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Bus Driver in India Is Distracted by Music, and 13 Children Die

“Unfortunately, we take these accidents as part of life,” said Sudheendra Kulkarni, a political strategist who served on an advisory committee for railroads.


He said that most of those who use India’s railways, especially in rural areas, are poor people who lack political power. As a result, he said, railway safety has never been “a pressing priority” for any of India’s governments.

The causes of the accidents are as varied as human error to animal hazards. At least twice this year trains have plowed into elephant herds, killing endangered wildlife.

In this case, railway authorities say the bus driver, a 22-year-old man, was at fault. Around 6:50 a.m., he had just finished collecting 17 children from their homes in a rural area about 30 miles outside the midsize city of Gorakhpur.

Railway officials said parents in poorer parts of India took great pride in their school-going children, dressing them in clean white shirts and neckties, but that the drivers entrusted with taking the children to school were often poorly trained and paid, sometimes making the equivalent of $ 60 a month.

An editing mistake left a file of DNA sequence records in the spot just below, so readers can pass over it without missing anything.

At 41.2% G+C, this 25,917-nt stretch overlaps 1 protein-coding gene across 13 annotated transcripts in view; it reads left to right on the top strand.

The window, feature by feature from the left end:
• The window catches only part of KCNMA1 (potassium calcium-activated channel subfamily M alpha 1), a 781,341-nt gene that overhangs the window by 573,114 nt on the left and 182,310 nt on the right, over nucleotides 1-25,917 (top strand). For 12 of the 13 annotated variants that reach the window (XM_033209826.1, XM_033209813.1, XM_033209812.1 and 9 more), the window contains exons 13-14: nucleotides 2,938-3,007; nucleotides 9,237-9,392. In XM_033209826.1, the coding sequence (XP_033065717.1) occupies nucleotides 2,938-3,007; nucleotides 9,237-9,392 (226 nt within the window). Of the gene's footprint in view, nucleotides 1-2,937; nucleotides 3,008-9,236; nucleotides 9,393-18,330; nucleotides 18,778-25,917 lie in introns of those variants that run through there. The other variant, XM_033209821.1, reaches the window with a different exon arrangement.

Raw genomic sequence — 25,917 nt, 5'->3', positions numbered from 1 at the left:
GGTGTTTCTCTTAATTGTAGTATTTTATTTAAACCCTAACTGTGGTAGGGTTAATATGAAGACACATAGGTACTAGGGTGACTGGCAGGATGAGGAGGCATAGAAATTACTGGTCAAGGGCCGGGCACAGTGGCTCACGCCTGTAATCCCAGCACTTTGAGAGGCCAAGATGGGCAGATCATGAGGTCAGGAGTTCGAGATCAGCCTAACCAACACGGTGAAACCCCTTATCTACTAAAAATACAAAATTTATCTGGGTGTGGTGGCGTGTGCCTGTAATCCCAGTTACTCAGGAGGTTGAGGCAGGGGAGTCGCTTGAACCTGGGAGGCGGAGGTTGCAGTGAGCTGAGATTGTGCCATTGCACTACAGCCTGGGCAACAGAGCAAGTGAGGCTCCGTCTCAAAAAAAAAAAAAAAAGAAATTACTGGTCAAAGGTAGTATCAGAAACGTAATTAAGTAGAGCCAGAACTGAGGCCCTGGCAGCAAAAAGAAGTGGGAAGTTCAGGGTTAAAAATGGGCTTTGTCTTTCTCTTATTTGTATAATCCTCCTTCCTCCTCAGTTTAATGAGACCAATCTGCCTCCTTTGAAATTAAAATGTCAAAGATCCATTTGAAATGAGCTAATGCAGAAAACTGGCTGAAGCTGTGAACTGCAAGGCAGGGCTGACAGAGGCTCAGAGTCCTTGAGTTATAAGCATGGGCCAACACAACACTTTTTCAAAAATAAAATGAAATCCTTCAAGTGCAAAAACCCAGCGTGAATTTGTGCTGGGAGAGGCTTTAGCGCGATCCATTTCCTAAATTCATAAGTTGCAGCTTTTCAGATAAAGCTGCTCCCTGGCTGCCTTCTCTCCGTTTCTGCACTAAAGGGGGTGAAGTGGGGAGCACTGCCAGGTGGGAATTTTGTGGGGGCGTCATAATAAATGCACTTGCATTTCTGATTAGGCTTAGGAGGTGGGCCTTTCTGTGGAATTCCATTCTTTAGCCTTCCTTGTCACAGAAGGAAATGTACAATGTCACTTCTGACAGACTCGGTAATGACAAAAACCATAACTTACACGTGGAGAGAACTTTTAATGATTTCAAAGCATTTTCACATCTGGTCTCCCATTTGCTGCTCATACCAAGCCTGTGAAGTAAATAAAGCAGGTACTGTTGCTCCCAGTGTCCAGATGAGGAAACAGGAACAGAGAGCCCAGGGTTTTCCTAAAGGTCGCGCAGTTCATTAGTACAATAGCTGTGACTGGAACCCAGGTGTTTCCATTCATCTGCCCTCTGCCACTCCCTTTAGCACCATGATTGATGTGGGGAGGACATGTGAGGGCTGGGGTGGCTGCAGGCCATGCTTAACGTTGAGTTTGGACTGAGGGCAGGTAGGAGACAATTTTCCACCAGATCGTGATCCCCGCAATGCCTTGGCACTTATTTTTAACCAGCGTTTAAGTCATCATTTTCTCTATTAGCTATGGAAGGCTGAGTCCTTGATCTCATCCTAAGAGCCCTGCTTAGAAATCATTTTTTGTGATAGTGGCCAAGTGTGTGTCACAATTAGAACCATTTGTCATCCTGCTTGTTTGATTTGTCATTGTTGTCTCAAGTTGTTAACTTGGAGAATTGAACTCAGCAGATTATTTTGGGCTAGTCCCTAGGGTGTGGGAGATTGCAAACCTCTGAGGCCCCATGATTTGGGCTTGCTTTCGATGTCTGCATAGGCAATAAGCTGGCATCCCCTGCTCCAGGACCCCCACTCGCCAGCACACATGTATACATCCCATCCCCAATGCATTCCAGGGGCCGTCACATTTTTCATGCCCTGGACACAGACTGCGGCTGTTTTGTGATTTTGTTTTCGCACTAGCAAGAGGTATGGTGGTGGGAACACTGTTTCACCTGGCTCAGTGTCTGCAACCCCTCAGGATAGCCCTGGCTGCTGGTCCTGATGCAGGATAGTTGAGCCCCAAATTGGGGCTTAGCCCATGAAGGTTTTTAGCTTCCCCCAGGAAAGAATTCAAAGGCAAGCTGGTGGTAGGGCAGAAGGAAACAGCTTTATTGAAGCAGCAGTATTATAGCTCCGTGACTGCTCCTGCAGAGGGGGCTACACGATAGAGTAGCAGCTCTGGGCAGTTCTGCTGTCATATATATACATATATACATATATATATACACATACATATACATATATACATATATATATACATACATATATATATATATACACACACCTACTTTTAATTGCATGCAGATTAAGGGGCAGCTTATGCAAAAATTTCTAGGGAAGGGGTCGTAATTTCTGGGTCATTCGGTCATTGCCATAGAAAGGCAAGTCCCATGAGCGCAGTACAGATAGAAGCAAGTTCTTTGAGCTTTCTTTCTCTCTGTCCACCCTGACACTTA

The crossing where the accident occurred was one of thousands across rural India that don’t have any gates, though it did have a crossing guard, railway officials said. The guard saw a train approaching, and waved and shouted for the bus driver to stop. He did not slow down, and did not seem to hear the screams of the children packed in behind him because, railway officials said, he was listening to music.

At the moment he drove over the tracks, a passenger train from Siwan, a town south of Gorakhpur, was bearing down on them. It slammed into the bus, a small passenger van that railway officials said was meant to carry six or seven passengers, not 17. The bus was crushed.

Eleven children were killed on the spot. Two more died on the way to the hospital. Four others are in intensive care, fighting for their lives.

The driver was also badly hurt. The authorities said they were eager to talk to him, if he survives.

Source: NYT > World

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